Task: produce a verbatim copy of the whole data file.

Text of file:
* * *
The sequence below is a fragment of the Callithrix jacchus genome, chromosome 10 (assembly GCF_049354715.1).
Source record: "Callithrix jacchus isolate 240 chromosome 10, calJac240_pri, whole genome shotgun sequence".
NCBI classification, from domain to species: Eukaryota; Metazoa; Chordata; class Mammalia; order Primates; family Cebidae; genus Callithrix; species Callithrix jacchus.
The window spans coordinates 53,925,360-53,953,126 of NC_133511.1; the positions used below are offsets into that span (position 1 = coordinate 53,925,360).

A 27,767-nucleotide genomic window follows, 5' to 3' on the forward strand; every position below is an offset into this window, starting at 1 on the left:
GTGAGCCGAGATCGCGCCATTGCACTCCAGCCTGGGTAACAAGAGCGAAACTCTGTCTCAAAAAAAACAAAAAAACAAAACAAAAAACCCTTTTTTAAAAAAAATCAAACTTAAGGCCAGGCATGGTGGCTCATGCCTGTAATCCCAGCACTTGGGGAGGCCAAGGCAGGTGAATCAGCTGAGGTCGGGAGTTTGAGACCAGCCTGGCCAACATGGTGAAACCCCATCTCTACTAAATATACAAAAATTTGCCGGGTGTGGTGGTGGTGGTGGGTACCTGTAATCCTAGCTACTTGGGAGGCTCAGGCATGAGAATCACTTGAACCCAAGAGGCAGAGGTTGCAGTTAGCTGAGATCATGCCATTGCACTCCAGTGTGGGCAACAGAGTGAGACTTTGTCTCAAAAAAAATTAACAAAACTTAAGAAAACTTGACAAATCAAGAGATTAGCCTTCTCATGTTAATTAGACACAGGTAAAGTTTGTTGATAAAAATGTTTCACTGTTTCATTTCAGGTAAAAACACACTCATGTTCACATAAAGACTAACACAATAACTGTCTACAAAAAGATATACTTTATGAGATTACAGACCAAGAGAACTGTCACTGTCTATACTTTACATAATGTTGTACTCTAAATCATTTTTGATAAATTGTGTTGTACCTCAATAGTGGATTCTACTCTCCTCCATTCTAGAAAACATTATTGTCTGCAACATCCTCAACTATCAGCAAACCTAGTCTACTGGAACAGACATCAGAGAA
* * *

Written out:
The sequence below is a fragment of the Callithrix jacchus genome, chromosome 10 (assembly GCF_049354715.1).
Source record: "Callithrix jacchus isolate 240 chromosome 10, calJac240_pri, whole genome shotgun sequence".
NCBI classification, from domain to species: Eukaryota; Metazoa; Chordata; class Mammalia; order Primates; family Cebidae; genus Callithrix; species Callithrix jacchus.
The window spans coordinates 53,925,360-53,953,126 of NC_133511.1; the positions used below are offsets into that span (position 1 = coordinate 53,925,360).

A 27,767-nucleotide genomic window follows, 5' to 3' on the forward strand; every position below is an offset into this window, starting at 1 on the left:
GTGAGCCGAGATCGCGCCATTGCACTCCAGCCTGGGTAACAAGAGCGAAACTCTGTCTCAAAAAAAACAAAAAAACAAAACAAAAAACCCTTTTTTAAAAAAAATCAAACTTAAGGCCAGGCATGGTGGCTCATGCCTGTAATCCCAGCACTTGGGGAGGCCAAGGCAGGTGAATCAGCTGAGGTCGGGAGTTTGAGACCAGCCTGGCCAACATGGTGAAACCCCATCTCTACTAAATATACAAAAATTTGCCGGGTGTGGTGGTGGTGGTGGGTACCTGTAATCCTAGCTACTTGGGAGGCTCAGGCATGAGAATCACTTGAACCCAAGAGGCAGAGGTTGCAGTTAGCTGAGATCATGCCATTGCACTCCAGTGTGGGCAACAGAGTGAGACTTTGTCTCAAAAAAAATTAACAAAACTTAAGAAAACTTGACAAATCAAGAGATTAGCCTTCTCATGTTAATTAGACACAGGTAAAGTTTGTTGATAAAAATGTTTCACTGTTTCATTTCAGGTAAAAACACACTCATGTTCACATAAAGACTAACACAATAACTGTCTACAAAAAGATATACTTTATGAGATTACAGACCAAGAGAACTGTCACTGTCTATACTTTACATAATGTTGTACTCTAAATCATTTTTGATAAATTGTGTTGTACCTCAATAGTGGATTCTACTCTCCTCCATTCTAGAAAACATTATTGTCTGCAACATCCTCAACTATCAGCAAACCTAGTCTACTGGAACAGACATCAGAGAA